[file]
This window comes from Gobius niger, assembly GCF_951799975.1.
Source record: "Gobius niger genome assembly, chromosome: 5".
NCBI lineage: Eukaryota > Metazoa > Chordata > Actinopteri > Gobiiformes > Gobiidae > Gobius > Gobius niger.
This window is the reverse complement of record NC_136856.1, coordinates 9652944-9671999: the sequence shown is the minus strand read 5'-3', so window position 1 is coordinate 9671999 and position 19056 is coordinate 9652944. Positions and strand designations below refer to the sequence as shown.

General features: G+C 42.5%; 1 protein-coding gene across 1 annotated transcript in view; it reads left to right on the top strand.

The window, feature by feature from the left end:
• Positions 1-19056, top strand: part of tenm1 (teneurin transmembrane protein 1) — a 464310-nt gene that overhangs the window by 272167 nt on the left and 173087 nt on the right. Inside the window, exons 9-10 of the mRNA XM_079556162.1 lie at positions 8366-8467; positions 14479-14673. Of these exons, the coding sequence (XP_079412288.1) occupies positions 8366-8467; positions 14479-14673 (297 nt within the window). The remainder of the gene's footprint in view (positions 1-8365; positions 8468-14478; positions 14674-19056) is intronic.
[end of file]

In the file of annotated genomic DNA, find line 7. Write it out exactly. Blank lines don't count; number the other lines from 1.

• Positions 1-19056, top strand: part of tenm1 (teneurin transmembrane protein 1) — a 464310-nt gene that overhangs the window by 272167 nt on the left and 173087 nt on the right. Inside the window, exons 9-10 of the mRNA XM_079556162.1 lie at positions 8366-8467; positions 14479-14673. Of these exons, the coding sequence (XP_079412288.1) occupies positions 8366-8467; positions 14479-14673 (297 nt within the window). The remainder of the gene's footprint in view (positions 1-8365; positions 8468-14478; positions 14674-19056) is intronic.